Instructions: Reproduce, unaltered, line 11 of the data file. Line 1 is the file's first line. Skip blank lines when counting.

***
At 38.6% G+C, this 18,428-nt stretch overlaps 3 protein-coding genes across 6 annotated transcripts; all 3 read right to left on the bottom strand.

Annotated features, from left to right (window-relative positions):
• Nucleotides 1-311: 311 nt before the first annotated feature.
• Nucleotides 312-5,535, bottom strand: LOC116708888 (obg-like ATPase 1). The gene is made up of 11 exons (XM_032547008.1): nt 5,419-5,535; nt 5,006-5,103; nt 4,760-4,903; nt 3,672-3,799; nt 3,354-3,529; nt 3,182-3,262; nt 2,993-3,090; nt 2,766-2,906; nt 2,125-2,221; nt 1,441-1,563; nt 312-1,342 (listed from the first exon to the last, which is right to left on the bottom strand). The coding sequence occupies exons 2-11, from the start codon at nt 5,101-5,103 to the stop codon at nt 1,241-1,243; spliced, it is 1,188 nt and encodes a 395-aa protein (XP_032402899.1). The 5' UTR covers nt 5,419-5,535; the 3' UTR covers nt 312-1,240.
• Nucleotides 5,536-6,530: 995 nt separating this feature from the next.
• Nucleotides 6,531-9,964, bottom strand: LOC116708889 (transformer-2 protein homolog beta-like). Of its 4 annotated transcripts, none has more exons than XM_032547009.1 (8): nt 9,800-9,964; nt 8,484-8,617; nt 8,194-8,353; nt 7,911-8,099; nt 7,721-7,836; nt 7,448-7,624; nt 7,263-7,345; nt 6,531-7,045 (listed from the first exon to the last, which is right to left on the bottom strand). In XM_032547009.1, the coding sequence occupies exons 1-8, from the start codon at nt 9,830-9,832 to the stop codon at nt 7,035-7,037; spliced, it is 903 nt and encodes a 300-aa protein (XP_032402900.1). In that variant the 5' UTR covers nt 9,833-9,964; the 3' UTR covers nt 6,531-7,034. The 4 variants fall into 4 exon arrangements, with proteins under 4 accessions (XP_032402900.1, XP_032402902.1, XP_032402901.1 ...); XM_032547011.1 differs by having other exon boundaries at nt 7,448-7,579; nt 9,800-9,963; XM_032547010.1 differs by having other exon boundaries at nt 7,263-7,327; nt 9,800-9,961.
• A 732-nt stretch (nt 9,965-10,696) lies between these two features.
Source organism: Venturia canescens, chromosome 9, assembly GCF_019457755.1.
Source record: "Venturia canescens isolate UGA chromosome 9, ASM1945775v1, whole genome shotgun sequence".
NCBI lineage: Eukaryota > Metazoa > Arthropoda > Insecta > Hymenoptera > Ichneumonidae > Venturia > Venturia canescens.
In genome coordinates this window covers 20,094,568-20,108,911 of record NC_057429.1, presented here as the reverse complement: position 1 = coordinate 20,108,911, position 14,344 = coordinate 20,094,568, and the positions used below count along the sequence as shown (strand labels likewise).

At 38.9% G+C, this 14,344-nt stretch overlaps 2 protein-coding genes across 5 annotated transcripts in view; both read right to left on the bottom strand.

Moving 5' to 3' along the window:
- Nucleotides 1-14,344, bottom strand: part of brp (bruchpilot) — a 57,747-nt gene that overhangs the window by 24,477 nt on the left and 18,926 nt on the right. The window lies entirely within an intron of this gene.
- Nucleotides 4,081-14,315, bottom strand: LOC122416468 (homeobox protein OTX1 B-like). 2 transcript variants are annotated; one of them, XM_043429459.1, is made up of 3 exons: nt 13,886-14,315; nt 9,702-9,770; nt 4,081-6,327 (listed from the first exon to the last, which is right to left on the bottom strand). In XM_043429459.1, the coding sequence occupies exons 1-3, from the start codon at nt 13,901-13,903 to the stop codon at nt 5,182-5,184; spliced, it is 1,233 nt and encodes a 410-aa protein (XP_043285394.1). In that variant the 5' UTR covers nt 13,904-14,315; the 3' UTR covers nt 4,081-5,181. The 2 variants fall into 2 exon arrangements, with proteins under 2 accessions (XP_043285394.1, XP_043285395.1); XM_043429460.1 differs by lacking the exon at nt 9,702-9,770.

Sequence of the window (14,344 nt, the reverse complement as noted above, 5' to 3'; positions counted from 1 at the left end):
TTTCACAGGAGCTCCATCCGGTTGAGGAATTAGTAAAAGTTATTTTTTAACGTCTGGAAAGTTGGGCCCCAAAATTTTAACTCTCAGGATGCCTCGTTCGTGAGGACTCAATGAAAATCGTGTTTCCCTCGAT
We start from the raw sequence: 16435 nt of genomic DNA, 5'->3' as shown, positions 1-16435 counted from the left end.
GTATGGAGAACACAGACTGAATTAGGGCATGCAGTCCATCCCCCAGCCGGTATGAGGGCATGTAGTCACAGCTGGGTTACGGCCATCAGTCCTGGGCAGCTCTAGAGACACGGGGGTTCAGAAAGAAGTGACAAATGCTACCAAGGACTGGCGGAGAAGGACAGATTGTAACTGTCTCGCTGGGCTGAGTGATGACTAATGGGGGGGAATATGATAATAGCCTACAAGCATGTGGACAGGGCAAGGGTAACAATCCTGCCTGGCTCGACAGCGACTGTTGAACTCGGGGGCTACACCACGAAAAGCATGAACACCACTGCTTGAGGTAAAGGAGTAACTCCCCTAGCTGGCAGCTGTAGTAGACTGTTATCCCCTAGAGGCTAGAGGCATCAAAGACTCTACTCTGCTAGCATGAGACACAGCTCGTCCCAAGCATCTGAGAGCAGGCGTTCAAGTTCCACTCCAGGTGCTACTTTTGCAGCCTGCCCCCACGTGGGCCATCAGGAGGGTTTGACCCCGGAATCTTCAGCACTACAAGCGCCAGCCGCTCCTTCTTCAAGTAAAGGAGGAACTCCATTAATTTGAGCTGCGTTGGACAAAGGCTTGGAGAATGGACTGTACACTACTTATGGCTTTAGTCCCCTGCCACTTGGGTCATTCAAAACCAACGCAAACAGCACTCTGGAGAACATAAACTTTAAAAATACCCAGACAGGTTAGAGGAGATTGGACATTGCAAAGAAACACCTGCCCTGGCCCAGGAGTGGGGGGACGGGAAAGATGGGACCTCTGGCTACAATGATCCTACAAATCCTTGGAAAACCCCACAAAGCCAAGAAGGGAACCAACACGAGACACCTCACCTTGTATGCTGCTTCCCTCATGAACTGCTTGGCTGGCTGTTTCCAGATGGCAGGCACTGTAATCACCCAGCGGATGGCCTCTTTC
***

In genome coordinates this window covers 20,094,568-20,108,911 of record NC_057429.1, presented here as the reverse complement: position 1 = coordinate 20,108,911, position 14,344 = coordinate 20,094,568, and the positions used below count along the sequence as shown (strand labels likewise).